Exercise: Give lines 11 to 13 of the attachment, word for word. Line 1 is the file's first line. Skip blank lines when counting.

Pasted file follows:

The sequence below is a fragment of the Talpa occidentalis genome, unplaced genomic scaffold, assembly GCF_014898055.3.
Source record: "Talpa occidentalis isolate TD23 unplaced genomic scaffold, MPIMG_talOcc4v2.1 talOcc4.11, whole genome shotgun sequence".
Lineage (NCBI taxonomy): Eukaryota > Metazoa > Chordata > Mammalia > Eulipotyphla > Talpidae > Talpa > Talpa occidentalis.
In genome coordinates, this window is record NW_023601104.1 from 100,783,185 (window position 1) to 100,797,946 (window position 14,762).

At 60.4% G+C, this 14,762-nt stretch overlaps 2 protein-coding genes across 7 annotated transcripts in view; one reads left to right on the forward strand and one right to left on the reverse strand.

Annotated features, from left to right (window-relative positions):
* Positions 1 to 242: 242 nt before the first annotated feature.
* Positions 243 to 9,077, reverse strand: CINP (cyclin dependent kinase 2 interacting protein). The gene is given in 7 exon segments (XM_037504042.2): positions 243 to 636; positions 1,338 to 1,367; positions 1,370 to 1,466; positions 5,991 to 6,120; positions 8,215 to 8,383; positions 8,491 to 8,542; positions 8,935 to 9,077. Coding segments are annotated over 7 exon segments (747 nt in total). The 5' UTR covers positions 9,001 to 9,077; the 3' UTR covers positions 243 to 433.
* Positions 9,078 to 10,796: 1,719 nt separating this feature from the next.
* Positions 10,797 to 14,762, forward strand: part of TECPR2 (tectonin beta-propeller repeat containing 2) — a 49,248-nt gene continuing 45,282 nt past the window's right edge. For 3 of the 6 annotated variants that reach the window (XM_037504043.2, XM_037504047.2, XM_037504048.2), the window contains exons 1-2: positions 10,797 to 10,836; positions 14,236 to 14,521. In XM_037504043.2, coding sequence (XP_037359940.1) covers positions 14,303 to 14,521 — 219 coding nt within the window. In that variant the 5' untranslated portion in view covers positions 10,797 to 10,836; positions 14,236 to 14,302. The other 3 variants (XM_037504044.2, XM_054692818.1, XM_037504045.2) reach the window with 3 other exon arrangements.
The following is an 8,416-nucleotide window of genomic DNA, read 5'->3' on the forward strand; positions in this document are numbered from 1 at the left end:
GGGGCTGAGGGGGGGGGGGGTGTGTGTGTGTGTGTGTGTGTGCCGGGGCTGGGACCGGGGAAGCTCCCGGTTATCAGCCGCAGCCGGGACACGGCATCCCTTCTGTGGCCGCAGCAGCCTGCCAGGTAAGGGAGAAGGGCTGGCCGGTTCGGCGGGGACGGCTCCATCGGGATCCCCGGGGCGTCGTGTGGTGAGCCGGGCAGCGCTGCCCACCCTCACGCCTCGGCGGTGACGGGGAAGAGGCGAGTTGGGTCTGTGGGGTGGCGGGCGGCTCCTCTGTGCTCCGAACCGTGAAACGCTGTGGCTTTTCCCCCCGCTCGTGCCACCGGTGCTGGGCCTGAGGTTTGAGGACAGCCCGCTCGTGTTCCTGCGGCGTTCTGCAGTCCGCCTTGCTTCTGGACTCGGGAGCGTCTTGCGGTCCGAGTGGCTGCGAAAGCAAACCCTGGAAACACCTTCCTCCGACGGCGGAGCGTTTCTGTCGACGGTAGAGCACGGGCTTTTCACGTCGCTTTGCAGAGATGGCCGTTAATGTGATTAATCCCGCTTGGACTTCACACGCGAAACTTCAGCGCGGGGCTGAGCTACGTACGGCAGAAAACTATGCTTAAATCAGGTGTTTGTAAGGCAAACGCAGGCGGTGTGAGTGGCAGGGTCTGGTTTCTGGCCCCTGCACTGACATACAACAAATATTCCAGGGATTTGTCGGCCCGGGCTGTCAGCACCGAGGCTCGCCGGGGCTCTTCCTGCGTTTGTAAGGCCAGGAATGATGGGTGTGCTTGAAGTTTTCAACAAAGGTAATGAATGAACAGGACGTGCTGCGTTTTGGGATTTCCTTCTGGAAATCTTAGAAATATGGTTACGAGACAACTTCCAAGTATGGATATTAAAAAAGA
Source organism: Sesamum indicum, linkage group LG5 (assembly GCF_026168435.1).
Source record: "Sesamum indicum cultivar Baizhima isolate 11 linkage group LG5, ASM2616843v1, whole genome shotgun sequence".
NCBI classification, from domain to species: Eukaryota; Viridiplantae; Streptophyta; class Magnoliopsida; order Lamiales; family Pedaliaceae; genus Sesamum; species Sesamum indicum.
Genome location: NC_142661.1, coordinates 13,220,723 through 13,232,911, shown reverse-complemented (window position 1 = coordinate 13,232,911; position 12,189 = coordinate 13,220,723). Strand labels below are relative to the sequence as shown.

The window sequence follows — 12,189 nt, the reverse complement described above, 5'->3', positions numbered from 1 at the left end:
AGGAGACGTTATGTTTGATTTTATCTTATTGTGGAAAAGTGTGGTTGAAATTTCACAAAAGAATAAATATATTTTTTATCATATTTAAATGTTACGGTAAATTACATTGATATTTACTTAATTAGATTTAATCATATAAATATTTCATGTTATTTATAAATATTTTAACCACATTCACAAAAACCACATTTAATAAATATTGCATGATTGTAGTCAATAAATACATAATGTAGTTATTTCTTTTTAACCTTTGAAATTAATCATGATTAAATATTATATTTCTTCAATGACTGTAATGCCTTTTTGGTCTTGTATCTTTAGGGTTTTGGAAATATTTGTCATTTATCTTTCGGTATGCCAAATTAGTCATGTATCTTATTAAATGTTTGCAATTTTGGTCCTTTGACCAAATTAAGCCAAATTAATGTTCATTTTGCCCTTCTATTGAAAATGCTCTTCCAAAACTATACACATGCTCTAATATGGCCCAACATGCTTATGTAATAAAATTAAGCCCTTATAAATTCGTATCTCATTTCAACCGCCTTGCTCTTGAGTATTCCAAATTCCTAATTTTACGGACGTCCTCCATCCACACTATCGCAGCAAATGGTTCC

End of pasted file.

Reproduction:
The following is an 8,416-nucleotide window of genomic DNA, read 5'->3' on the forward strand; positions in this document are numbered from 1 at the left end:
GGGGCTGAGGGGGGGGGGGGTGTGTGTGTGTGTGTGTGTGTGCCGGGGCTGGGACCGGGGAAGCTCCCGGTTATCAGCCGCAGCCGGGACACGGCATCCCTTCTGTGGCCGCAGCAGCCTGCCAGGTAAGGGAGAAGGGCTGGCCGGTTCGGCGGGGACGGCTCCATCGGGATCCCCGGGGCGTCGTGTGGTGAGCCGGGCAGCGCTGCCCACCCTCACGCCTCGGCGGTGACGGGGAAGAGGCGAGTTGGGTCTGTGGGGTGGCGGGCGGCTCCTCTGTGCTCCGAACCGTGAAACGCTGTGGCTTTTCCCCCCGCTCGTGCCACCGGTGCTGGGCCTGAGGTTTGAGGACAGCCCGCTCGTGTTCCTGCGGCGTTCTGCAGTCCGCCTTGCTTCTGGACTCGGGAGCGTCTTGCGGTCCGAGTGGCTGCGAAAGCAAACCCTGGAAACACCTTCCTCCGACGGCGGAGCGTTTCTGTCGACGGTAGAGCACGGGCTTTTCACGTCGCTTTGCAGAGATGGCCGTTAATGTGATTAATCCCGCTTGGACTTCACACGCGAAACTTCAGCGCGGGGCTGAGCTACGTACGGCAGAAAACTATGCTTAAATCAGGTGTTTGTAAGGCAAACGCAGGCGGTGTGAGTGGCAGGGTCTGGTTTCTGGCCCCTGCACTGACATACAACAAATATTCCAGGGATTTGTCGGCCCGGGCTGTCAGCACCGAGGCTCGCCGGGGCTCTTCCTGCGTTTGTAAGGCCAGGAATGATGGGTGTGCTTGAAGTTTTCAACAAAGGTAATGAATGAACAGGACGTGCTGCGTTTTGGGATTTCCTTCTGGAAATCTTAGAAATATGGTTACGAGACAACTTCCAAGTATGGATATTAAAAAAGA
Source organism: Sesamum indicum, linkage group LG5 (assembly GCF_026168435.1).